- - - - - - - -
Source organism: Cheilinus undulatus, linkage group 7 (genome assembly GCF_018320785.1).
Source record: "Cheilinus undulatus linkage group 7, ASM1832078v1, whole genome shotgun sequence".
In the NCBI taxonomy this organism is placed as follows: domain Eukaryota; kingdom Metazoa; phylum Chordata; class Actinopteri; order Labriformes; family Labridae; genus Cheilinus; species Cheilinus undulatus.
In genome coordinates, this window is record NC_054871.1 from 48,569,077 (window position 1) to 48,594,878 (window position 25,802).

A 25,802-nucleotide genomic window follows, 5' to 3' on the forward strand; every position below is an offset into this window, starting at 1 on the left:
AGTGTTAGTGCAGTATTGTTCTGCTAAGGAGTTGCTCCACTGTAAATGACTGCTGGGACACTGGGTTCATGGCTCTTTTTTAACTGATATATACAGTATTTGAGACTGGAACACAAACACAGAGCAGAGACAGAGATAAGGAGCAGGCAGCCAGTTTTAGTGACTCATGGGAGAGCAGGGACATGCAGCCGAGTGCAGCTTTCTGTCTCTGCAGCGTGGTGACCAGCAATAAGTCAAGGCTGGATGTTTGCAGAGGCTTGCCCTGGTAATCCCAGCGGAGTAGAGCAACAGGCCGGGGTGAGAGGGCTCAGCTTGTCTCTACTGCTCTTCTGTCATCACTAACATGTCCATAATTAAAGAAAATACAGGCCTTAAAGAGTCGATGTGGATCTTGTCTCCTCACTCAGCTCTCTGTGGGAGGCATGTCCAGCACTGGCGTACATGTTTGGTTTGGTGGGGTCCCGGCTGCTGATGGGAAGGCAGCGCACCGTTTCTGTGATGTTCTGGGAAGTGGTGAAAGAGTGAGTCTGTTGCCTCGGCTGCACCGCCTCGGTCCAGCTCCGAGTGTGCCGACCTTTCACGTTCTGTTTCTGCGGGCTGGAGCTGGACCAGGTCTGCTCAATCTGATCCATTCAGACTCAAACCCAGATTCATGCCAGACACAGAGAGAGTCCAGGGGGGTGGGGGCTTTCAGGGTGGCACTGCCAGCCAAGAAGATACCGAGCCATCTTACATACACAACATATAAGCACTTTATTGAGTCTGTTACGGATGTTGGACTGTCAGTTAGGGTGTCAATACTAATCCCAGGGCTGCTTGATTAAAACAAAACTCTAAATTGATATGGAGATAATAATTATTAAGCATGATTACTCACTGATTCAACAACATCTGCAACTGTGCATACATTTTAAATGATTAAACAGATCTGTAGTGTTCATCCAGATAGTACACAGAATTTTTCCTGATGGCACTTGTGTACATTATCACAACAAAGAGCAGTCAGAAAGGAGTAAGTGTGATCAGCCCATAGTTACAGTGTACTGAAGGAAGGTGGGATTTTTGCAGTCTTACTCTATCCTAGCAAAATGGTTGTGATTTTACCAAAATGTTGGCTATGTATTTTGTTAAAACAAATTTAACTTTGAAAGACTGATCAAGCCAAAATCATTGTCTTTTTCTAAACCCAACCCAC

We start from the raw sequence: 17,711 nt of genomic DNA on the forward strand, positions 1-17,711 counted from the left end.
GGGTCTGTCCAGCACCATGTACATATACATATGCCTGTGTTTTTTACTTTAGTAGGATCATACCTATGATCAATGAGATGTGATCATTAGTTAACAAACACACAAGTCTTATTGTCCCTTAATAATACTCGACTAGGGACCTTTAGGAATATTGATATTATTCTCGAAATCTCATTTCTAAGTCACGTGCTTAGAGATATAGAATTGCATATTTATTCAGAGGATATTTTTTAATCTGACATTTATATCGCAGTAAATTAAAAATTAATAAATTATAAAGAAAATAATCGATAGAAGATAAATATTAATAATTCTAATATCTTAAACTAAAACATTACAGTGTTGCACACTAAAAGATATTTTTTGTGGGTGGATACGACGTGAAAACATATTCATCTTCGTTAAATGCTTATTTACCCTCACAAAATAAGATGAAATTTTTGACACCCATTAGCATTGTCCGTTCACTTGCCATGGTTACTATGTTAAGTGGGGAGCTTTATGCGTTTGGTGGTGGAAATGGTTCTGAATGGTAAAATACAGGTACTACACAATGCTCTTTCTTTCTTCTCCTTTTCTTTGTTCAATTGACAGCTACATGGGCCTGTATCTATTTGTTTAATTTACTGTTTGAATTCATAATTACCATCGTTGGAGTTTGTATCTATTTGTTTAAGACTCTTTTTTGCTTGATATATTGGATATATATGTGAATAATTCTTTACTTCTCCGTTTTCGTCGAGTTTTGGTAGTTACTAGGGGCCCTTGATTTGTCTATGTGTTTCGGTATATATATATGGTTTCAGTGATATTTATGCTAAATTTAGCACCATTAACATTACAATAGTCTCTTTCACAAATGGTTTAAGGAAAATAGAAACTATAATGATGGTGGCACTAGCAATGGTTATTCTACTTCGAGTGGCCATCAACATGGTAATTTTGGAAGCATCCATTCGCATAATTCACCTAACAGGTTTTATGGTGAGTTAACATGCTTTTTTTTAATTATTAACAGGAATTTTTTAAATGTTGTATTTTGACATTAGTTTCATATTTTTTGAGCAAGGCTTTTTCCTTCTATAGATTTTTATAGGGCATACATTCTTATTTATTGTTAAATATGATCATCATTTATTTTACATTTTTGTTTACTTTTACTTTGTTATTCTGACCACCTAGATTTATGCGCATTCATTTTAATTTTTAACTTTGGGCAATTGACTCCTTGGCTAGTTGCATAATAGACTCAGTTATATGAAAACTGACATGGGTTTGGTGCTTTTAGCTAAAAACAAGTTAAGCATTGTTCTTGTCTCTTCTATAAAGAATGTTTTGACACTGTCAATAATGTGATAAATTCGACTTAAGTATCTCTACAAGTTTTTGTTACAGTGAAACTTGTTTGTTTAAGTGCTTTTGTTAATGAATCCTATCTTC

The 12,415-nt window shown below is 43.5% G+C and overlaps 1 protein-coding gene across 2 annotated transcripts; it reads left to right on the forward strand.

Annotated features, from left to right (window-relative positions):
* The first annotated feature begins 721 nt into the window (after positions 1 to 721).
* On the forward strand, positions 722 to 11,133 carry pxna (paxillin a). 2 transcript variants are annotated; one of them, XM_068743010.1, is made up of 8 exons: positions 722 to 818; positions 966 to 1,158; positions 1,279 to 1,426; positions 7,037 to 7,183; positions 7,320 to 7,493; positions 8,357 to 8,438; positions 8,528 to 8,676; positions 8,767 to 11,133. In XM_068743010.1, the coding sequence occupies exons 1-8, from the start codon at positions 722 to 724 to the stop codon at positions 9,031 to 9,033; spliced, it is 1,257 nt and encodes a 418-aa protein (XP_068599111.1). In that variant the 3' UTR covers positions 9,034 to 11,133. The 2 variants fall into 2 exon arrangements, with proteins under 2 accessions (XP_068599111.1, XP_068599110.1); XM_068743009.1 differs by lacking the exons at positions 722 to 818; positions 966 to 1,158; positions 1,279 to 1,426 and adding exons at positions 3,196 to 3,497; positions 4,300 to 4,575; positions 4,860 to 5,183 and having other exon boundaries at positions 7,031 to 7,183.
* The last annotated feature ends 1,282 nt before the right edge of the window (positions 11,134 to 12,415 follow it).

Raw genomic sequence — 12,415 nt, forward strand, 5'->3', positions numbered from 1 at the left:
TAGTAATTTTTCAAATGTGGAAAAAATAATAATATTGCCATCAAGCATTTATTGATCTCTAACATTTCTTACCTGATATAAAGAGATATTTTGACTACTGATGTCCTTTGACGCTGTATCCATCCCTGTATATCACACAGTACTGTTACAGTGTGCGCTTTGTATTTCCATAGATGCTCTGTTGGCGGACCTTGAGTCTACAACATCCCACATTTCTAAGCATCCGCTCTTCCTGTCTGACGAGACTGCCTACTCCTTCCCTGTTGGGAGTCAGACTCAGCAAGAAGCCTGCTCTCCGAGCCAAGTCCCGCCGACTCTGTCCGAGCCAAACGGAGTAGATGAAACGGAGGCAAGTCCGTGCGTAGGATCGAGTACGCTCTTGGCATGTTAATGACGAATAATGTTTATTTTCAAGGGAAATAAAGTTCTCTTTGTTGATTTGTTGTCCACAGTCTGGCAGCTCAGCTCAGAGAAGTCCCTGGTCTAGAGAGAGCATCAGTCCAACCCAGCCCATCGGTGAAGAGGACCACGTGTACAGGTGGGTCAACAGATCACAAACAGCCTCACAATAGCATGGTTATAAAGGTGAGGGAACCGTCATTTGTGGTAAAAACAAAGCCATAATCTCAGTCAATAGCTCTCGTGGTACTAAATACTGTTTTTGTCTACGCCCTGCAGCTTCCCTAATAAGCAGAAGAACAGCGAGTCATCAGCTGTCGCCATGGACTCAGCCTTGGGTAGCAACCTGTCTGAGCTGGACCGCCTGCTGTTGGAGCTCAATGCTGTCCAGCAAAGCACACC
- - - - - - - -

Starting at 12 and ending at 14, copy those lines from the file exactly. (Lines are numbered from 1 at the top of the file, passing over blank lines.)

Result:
* On the forward strand, positions 722 to 11,133 carry pxna (paxillin a). 2 transcript variants are annotated; one of them, XM_068743010.1, is made up of 8 exons: positions 722 to 818; positions 966 to 1,158; positions 1,279 to 1,426; positions 7,037 to 7,183; positions 7,320 to 7,493; positions 8,357 to 8,438; positions 8,528 to 8,676; positions 8,767 to 11,133. In XM_068743010.1, the coding sequence occupies exons 1-8, from the start codon at positions 722 to 724 to the stop codon at positions 9,031 to 9,033; spliced, it is 1,257 nt and encodes a 418-aa protein (XP_068599111.1). In that variant the 3' UTR covers positions 9,034 to 11,133. The 2 variants fall into 2 exon arrangements, with proteins under 2 accessions (XP_068599111.1, XP_068599110.1); XM_068743009.1 differs by lacking the exons at positions 722 to 818; positions 966 to 1,158; positions 1,279 to 1,426 and adding exons at positions 3,196 to 3,497; positions 4,300 to 4,575; positions 4,860 to 5,183 and having other exon boundaries at positions 7,031 to 7,183.
* The last annotated feature ends 1,282 nt before the right edge of the window (positions 11,134 to 12,415 follow it).

Raw genomic sequence — 12,415 nt, forward strand, 5'->3', positions numbered from 1 at the left: